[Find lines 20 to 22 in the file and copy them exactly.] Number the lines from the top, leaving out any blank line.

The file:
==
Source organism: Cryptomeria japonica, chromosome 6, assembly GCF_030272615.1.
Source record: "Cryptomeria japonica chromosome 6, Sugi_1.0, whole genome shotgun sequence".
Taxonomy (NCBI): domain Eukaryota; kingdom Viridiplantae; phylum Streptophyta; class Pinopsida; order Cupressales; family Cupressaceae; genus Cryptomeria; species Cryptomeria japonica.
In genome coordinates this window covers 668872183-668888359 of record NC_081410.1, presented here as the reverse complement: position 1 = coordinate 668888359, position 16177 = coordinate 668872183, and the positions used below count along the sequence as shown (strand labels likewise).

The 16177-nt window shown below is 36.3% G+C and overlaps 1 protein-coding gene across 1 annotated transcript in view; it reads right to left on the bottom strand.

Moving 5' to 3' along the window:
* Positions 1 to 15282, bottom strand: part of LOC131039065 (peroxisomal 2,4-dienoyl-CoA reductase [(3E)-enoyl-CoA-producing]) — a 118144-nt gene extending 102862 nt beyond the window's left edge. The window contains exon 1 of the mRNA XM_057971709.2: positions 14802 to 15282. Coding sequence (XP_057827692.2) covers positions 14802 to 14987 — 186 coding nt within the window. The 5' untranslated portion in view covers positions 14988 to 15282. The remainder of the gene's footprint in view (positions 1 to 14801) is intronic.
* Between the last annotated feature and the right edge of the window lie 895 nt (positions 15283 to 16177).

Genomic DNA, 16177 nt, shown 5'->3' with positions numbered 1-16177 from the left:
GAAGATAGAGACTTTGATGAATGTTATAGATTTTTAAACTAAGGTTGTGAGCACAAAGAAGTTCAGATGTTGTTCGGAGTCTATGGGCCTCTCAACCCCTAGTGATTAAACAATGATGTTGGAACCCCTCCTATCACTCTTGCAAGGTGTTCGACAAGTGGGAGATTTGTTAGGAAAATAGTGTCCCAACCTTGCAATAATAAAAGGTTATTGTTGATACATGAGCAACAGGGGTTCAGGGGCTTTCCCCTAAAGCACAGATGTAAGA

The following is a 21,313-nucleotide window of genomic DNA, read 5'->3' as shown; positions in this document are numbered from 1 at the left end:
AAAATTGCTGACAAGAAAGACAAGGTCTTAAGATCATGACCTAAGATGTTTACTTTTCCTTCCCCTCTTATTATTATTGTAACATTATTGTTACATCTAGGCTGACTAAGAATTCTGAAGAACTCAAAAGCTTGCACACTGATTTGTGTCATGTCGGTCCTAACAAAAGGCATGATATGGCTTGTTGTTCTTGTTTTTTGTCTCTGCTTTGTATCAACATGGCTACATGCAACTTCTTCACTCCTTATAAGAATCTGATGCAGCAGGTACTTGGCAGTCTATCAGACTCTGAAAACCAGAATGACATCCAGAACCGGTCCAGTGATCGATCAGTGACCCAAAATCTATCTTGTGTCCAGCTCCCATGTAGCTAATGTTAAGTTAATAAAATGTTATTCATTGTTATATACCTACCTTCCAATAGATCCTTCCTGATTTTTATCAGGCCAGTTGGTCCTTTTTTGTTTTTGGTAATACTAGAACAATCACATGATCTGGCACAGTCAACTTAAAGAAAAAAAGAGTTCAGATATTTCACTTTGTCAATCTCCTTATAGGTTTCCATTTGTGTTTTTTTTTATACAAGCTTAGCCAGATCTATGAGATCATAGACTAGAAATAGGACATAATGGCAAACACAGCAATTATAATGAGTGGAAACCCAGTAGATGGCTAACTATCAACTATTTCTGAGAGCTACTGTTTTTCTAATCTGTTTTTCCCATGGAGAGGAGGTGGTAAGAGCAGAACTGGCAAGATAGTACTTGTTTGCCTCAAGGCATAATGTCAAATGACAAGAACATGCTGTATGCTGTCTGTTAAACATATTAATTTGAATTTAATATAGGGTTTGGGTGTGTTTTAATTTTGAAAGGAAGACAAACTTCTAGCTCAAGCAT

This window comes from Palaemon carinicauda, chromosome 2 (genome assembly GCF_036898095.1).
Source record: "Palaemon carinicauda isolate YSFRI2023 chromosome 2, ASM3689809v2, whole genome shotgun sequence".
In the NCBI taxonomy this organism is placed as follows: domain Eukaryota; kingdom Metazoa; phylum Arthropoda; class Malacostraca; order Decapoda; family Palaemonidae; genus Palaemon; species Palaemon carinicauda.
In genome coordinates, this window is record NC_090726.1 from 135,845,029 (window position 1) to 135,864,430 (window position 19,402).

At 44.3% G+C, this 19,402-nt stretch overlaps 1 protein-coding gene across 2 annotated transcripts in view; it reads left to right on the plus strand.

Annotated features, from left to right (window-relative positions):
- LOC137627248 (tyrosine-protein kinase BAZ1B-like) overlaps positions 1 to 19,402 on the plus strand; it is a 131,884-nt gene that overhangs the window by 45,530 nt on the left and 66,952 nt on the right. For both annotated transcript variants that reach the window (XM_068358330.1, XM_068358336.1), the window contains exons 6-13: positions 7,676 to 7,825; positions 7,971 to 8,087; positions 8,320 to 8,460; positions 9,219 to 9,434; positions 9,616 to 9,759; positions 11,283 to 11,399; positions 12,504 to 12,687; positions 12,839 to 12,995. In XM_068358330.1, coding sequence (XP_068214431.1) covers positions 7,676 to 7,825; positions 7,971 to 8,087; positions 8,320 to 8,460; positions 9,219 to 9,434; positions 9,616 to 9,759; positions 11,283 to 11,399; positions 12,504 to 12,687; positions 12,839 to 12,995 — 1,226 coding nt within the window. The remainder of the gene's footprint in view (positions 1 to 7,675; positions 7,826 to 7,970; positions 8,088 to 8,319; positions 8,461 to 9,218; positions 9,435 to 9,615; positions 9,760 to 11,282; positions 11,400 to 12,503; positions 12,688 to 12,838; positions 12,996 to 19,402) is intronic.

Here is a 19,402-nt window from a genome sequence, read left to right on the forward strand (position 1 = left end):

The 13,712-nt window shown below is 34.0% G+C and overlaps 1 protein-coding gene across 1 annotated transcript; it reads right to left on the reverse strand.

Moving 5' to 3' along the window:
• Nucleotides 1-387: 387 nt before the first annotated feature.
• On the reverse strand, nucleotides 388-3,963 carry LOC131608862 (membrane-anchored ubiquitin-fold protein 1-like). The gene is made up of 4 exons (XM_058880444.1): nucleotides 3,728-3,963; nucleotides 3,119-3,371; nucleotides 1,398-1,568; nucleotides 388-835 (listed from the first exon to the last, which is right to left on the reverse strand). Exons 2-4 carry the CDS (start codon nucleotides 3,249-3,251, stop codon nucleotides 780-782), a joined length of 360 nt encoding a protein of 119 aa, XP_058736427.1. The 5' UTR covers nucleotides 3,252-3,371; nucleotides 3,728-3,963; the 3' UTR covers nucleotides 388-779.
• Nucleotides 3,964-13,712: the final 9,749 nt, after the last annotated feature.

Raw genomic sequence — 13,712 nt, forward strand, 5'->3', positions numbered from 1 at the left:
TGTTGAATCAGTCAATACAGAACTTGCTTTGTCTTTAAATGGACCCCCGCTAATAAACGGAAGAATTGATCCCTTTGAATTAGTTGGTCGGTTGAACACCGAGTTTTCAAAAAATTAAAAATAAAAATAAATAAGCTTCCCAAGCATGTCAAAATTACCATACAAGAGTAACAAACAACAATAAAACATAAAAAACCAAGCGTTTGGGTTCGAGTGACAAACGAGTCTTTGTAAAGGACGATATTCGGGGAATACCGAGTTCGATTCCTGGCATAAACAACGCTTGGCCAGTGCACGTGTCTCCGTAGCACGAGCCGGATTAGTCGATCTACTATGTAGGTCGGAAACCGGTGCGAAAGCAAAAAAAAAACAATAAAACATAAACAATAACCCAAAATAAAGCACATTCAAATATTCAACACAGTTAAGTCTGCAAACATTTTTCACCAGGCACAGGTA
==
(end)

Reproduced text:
Here is a 19,402-nt window from a genome sequence, read left to right on the forward strand (position 1 = left end):

The 13,712-nt window shown below is 34.0% G+C and overlaps 1 protein-coding gene across 1 annotated transcript; it reads right to left on the reverse strand.

Moving 5' to 3' along the window: